The Bird Man:

An American Reality and a Fake Conspiracy

FAYETTEVILLE, Ark. – The camera turns on: brows furrowed, hands clenched, posters are lifted and waved furiously. While political endorsements simmer in the background, a tall, lean man approaches the scene equipped his own posture of political discourse: birds aren’t real. These are not actors, and this is not a set. This is the Women’s March in downtown Memphis, Tenn., and filming a satirical video, Peter McIndoe, 20, has prepared his character and controversy.

“I’d always wanted to go to a rally and hold up a poster that had nothing to do with what the rally was about,” McIndoe explained. His goal of rallying a pointless propaganda had come to life with a sharpie marker and the back of a poster that advertised a local theater production.

Birds Aren’t Real is a fake conspiracy theory invented by Arkansas native McIndoe, who pushes the idea that since 2001 the U.S. government has replaced birds with drones in order to spy on Americans. Although the idea of birds being drones could seem dramatized, McIndoe’s mass audience does not seem to care. It’s a joke that thousands of people are in on.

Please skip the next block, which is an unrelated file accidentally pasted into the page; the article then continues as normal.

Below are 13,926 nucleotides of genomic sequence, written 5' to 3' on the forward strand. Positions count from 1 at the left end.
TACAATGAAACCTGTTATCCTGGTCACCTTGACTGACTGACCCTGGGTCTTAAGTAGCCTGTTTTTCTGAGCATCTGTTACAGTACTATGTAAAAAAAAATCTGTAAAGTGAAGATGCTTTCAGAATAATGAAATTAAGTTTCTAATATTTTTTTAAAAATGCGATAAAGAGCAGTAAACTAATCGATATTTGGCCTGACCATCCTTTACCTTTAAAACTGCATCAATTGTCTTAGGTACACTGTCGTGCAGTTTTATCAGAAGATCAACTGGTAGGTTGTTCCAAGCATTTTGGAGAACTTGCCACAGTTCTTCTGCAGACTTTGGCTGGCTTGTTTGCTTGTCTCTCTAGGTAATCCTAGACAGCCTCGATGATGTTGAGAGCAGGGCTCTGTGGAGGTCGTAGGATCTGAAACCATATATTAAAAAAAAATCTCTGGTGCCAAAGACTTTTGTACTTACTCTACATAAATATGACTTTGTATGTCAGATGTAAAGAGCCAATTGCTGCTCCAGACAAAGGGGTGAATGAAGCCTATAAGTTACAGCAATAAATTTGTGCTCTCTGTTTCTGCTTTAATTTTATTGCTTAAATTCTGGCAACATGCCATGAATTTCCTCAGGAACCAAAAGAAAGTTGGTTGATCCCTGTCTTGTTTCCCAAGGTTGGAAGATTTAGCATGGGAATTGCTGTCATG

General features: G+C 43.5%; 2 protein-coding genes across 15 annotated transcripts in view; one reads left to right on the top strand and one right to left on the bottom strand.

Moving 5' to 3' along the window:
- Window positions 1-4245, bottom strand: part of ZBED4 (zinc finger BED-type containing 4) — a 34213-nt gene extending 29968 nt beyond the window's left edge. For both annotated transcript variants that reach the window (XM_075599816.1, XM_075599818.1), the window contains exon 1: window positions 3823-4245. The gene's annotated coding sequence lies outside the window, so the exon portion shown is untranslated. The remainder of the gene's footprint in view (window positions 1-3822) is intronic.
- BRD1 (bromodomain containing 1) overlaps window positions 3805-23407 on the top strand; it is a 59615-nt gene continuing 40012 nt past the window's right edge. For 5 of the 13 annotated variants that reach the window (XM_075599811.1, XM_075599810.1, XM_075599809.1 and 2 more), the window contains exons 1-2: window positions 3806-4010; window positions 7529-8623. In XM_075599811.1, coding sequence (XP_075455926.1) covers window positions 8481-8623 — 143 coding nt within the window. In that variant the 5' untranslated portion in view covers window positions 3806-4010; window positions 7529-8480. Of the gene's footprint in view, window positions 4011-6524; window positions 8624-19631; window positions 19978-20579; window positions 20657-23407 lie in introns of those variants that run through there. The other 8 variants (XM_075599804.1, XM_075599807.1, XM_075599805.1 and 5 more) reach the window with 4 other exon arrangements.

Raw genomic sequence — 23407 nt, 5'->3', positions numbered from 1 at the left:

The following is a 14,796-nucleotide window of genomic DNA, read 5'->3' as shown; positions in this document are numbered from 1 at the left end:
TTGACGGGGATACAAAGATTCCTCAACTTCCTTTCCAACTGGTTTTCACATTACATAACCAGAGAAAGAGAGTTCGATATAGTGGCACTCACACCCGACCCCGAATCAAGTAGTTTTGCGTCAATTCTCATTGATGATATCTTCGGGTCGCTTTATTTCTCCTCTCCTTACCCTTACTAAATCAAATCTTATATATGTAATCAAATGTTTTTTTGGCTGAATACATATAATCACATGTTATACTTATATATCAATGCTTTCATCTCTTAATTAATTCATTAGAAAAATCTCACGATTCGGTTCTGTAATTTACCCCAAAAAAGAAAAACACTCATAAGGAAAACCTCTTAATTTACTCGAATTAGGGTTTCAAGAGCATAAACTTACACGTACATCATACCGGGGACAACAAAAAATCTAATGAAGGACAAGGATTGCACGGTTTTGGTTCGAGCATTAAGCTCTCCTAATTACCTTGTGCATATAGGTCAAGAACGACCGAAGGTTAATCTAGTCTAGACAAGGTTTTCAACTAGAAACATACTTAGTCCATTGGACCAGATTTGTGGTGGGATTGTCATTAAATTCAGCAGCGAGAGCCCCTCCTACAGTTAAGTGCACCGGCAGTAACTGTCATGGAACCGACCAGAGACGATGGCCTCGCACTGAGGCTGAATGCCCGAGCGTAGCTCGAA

While the former UA student enthralls his audience with enthusiasm and radical statements such as the claim that birds are “Obama-drones” sent by “Killary Clinton,” he also serves his own creative aptitude by expressing his interpretation of America’s current political era.

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Peter McIndoe, 20, with his makeshift political propaganda at a Women’s March in 2017. He was on a rooftop that morning with some friends when they noticed the march taking place. Moments later, McIndoe scribbled his conspiracy idea onto a poster board and got into character. Photo courtesy: Madeline Houston

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The parodic conspiracy was invented by McIndoe after a day spent waving his controversy like a flag around the Women’s March in 2017. The march itself had no coincidence to McIndoe’s motives of disruption.

January 21, the day of the march, not only marks the birth of this conspiracy but also the date McIndoe’s friend group of seven came to be. The friends still refer to it as Birds Day, said Madeline Houston, McIndoe’s girlfriend.

“We didn’t know the Women’s March was that day so we just kind of stumbled upon it,” Houston said. At the top of a parking deck, where they first saw the march begin, the group gathered around a car hood and created their first Birds Aren’t Real artifact.

When he arrived at the march with the slogan in hand, many of the marchers were confused by his message, Houston said, laughing. While the group began protesting birds, a friend was recording a video of Peter in character as a radical conspiracist.

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“That day kind of changed all of our lives,” Madeline Houston, 19, said. Houston met Peter for the first time on Bird’s Day, and since then the two have become a couple. Photo courtesy: Madeline Houston

“It was just a fun day, and then it blew up,” Ray Schillawski, 20, said. Schillawski was another witness to Birds Day.